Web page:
My wife and I love to hike, and we once went with some friends to climb a mountain not far from our home. It was a cloudy, rainy day, and there wasn't a whole lot to see as far as views were concerned, but we were enjoying ourselves anyway. We had no way of knowing on our way up, though, that we were going to be treated to a very special experience when we ran into another group of hikers who also were ascending.
was a group of about 15 people, ranging in age from about
14 to about 65, it seemed. The most interesting
thing about the group, though, was that at least seven of
the hikers were either blind or severely impaired
visually, yet there they were on the trail, heading up to
the top of the mountain. And the most remarkable
thing about them was that they were in training--this
group of blind hikers was training for a hike up Mt.
Kilimanjaro in Tanzania.
I don't know too many people who would be able to make it
to the top of that mountain, over 19,000 feet high.
But to think of doing it without the benefit of sight is a
pretty difficult thing to imagine. I like climbing,
myself, but this will be a seven-day climb for them,
meaning that they'll be carrying plenty of equipment and
food with them. They'll be on the go pretty much all
day, every day, having to maintain an extremely high level
of focus the entire time if they're not to injure
watching this group was an extremely inspiring
experience. There was no one asking for special
favors when we saw them, no one complaining, no one
bringing attention to their visual impairments. It
was simply a group of people with a common aim, and the
willingness and desire to achieve that aim.
blind climbers were certainly very careful, but they were
by no means any slower than most day hikers that I've
seen. Some of them carried sticks or staffs, using
them to "feel" the ground before them.
Others held on to another, sighted person for
guidance. Still others walked on their own, guided
by another person who was describing very facet of the
trail as they moved.
these guides were perhaps the people who most moved me.
was very impressed with the blind climbers, and I hold a
great deal of respect for them. But I was amazed at
the patience and the dedication of the people who were
guiding them up the mountain with a never-ending
monologue. "There's a step about six inches
high right before you; it's clear for your right foot;
snow coming up on your left, so step carefully; you'll
have about four steps in the snow; then clear path for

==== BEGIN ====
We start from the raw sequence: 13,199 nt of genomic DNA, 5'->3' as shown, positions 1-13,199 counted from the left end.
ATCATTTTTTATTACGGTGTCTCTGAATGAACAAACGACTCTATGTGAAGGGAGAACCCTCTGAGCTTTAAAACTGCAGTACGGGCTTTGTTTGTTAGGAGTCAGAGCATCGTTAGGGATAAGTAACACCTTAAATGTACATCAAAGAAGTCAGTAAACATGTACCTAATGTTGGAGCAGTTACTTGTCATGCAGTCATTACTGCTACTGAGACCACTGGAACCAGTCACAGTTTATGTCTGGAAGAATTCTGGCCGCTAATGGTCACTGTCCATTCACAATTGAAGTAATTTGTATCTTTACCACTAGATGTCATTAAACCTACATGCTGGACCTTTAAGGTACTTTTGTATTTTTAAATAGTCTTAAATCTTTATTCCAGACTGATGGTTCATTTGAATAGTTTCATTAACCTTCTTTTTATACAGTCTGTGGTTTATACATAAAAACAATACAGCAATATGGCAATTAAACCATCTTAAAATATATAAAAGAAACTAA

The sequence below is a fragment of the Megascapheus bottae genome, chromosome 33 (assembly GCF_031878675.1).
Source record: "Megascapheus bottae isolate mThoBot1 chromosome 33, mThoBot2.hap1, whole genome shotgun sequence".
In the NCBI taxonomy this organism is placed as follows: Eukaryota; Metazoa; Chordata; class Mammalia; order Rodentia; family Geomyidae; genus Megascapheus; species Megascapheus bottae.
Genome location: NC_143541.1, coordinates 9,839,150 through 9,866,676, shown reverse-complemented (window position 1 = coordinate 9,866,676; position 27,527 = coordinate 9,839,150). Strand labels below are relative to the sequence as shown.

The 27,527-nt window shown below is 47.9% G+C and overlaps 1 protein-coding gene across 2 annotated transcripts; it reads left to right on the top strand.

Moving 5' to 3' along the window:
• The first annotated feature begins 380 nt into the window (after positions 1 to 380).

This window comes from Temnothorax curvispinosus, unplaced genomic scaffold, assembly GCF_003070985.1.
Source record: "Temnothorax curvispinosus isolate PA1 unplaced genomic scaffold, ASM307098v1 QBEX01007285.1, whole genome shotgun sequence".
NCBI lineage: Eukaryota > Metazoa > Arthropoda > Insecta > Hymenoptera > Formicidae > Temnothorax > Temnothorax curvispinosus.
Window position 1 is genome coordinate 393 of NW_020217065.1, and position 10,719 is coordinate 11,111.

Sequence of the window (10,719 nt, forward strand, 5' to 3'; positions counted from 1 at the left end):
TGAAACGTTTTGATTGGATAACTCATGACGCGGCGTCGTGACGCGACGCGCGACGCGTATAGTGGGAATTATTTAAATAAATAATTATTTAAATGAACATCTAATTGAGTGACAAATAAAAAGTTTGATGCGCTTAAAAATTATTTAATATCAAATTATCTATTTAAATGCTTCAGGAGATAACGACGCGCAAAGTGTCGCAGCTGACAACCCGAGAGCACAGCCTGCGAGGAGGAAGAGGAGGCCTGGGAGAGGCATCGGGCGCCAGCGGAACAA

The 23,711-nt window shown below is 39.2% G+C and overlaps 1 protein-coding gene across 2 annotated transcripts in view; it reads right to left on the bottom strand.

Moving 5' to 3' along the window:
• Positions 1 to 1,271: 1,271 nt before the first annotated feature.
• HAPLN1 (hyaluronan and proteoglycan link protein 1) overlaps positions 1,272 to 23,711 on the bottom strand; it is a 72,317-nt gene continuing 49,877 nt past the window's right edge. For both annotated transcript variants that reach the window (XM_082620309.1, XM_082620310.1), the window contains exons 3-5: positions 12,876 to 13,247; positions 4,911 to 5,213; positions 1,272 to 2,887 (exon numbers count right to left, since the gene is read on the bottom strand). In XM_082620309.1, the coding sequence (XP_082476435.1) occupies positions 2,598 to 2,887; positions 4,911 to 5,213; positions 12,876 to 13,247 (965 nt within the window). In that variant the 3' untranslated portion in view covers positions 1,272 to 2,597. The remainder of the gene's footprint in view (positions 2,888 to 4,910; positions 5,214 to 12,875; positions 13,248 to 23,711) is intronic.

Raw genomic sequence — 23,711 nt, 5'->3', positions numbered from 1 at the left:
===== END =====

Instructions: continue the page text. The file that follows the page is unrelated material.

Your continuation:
eight steps; now a bunch of rocks together. . .
." and on and on.
can't tell you how impressed I was with that type of pure
giving, that kind of love, that kind of unconditional
acceptance of the way things are and simply dealing with
it. This was pure giving--hour after hour of
focusing on the needs of another person and making sure
that those needs are met. Without the constant
speaking, the blind hikers never would have made it up the
mountain, obviously. And thinking forward, they
would need to continue this all the way down the mountain,
too. As patient as I like to think myself being, I
have to admit that I'm not sure that I would be able to do
such a thing myself. I'm not sure that I would be
able to stay focused, that I would be able to continue to
give and give in that way without getting something back.
sure, I know about the awards of satisfaction, the sense
of accomplishment that comes from a job well done, the
gratification that we can feel when we help others.
But this was a lengthy, drawn-out sort of giving that
brought out in me one of the strongest feelings of
admiration that I've ever experienced.
have no doubt that this group will be able to climb
Kilimanjaro, and I wish them all the best when they do
so. Our hike that day was a blessed one, for we were
able to witness and experience something that was truly
inspiring: blind climbers who were not kept at home
by their impairments, and loving people who were giving
all that they had to make sure that the blind climbers
could achieve their goals. It was a beautiful thing
to witness, as well as a very humbling experience, and
everyone in our group was just a little different